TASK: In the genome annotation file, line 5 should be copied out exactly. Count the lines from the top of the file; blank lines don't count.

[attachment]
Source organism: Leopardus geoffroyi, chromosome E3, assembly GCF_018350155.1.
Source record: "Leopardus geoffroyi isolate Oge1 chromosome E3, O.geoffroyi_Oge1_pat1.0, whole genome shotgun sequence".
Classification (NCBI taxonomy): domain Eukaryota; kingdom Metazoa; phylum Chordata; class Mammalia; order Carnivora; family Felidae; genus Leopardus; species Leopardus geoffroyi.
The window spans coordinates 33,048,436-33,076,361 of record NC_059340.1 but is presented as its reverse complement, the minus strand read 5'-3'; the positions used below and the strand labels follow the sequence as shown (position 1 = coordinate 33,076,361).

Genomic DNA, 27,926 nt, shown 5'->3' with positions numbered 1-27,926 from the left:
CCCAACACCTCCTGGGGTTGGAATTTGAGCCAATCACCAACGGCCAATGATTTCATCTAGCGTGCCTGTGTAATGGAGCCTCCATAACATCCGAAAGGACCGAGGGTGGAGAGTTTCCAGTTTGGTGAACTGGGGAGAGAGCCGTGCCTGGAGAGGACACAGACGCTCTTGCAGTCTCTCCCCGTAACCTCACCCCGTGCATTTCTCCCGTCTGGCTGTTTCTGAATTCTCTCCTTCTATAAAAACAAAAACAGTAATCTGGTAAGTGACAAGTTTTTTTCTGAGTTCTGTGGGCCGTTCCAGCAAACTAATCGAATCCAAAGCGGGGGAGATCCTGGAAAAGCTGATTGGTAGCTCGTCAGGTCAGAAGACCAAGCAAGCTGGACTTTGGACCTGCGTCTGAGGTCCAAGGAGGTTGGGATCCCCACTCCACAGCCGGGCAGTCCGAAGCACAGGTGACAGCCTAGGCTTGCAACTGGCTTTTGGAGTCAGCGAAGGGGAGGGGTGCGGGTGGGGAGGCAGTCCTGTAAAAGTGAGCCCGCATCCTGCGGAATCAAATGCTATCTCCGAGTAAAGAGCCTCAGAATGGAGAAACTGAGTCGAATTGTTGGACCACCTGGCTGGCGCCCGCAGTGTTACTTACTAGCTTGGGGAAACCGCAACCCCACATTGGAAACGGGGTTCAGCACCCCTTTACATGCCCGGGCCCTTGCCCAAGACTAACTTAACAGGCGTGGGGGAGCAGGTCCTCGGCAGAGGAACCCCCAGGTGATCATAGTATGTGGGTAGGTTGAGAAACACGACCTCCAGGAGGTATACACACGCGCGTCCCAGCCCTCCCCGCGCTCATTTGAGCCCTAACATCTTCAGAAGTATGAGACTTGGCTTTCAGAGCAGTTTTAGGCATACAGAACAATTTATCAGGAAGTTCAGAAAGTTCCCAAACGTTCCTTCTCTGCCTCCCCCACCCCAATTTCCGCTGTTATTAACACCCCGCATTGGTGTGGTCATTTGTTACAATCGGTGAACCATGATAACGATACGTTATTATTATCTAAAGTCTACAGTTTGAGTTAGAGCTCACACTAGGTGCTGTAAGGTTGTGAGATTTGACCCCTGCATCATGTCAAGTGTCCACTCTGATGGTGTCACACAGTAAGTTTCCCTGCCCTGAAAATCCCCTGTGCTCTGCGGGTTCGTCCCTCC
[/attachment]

Genomic DNA, 27,926 nt, shown 5'->3' with positions numbered 1-27,926 from the left: